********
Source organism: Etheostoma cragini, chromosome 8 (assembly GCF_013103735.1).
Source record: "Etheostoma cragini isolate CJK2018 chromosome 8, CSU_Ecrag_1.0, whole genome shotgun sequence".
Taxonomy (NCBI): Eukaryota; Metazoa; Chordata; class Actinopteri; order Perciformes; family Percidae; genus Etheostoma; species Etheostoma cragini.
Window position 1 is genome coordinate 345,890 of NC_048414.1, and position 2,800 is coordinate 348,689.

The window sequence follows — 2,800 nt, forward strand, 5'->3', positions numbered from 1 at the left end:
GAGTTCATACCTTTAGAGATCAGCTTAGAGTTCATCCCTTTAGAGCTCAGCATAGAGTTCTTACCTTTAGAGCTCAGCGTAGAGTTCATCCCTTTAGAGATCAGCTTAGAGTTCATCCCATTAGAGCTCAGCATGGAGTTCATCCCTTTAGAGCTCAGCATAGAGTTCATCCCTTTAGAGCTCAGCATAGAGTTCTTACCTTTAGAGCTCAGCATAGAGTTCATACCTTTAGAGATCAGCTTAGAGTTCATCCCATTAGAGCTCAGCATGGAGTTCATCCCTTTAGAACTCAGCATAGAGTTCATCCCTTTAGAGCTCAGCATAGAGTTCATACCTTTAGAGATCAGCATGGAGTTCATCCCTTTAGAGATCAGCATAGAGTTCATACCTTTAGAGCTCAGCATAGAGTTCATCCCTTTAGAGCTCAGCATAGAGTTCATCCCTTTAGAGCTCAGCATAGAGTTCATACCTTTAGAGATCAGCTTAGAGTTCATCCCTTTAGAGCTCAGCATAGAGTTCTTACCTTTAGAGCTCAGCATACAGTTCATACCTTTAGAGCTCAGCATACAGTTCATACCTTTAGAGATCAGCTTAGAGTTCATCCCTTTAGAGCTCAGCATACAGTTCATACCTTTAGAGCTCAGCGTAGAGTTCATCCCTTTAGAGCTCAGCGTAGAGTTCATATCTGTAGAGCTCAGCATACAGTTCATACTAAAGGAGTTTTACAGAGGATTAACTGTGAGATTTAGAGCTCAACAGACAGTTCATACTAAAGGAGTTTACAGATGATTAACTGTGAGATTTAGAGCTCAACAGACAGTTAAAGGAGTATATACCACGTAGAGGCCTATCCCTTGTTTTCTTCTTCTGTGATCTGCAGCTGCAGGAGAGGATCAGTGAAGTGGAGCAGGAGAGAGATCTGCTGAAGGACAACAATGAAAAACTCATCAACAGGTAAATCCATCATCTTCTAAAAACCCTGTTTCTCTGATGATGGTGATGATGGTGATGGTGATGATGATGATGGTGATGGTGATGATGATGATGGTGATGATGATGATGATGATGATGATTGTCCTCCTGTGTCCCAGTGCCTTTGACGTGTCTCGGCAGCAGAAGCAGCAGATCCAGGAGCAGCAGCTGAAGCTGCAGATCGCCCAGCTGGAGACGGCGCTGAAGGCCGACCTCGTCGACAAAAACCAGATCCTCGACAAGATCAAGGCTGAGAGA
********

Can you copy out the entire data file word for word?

Source organism: Etheostoma cragini, chromosome 8 (assembly GCF_013103735.1).
Source record: "Etheostoma cragini isolate CJK2018 chromosome 8, CSU_Ecrag_1.0, whole genome shotgun sequence".
Taxonomy (NCBI): Eukaryota; Metazoa; Chordata; class Actinopteri; order Perciformes; family Percidae; genus Etheostoma; species Etheostoma cragini.
Window position 1 is genome coordinate 345,890 of NC_048414.1, and position 2,800 is coordinate 348,689.

The window sequence follows — 2,800 nt, forward strand, 5'->3', positions numbered from 1 at the left end:
GAGTTCATACCTTTAGAGATCAGCTTAGAGTTCATCCCTTTAGAGCTCAGCATAGAGTTCTTACCTTTAGAGCTCAGCGTAGAGTTCATCCCTTTAGAGATCAGCTTAGAGTTCATCCCATTAGAGCTCAGCATGGAGTTCATCCCTTTAGAGCTCAGCATAGAGTTCATCCCTTTAGAGCTCAGCATAGAGTTCTTACCTTTAGAGCTCAGCATAGAGTTCATACCTTTAGAGATCAGCTTAGAGTTCATCCCATTAGAGCTCAGCATGGAGTTCATCCCTTTAGAACTCAGCATAGAGTTCATCCCTTTAGAGCTCAGCATAGAGTTCATACCTTTAGAGATCAGCATGGAGTTCATCCCTTTAGAGATCAGCATAGAGTTCATACCTTTAGAGCTCAGCATAGAGTTCATCCCTTTAGAGCTCAGCATAGAGTTCATCCCTTTAGAGCTCAGCATAGAGTTCATACCTTTAGAGATCAGCTTAGAGTTCATCCCTTTAGAGCTCAGCATAGAGTTCTTACCTTTAGAGCTCAGCATACAGTTCATACCTTTAGAGCTCAGCATACAGTTCATACCTTTAGAGATCAGCTTAGAGTTCATCCCTTTAGAGCTCAGCATACAGTTCATACCTTTAGAGCTCAGCGTAGAGTTCATCCCTTTAGAGCTCAGCGTAGAGTTCATATCTGTAGAGCTCAGCATACAGTTCATACTAAAGGAGTTTTACAGAGGATTAACTGTGAGATTTAGAGCTCAACAGACAGTTCATACTAAAGGAGTTTACAGATGATTAACTGTGAGATTTAGAGCTCAACAGACAGTTAAAGGAGTATATACCACGTAGAGGCCTATCCCTTGTTTTCTTCTTCTGTGATCTGCAGCTGCAGGAGAGGATCAGTGAAGTGGAGCAGGAGAGAGATCTGCTGAAGGACAACAATGAAAAACTCATCAACAGGTAAATCCATCATCTTCTAAAAACCCTGTTTCTCTGATGATGGTGATGATGGTGATGGTGATGATGATGATGGTGATGGTGATGATGATGATGGTGATGATGATGATGATGATGATGATTGTCCTCCTGTGTCCCAGTGCCTTTGACGTGTCTCGGCAGCAGAAGCAGCAGATCCAGGAGCAGCAGCTGAAGCTGCAGATCGCCCAGCTGGAGACGGCGCTGAAGGCCGACCTCGTCGACAAAAACCAGATCCTCGACAAGATCAAGGCTGAGAGA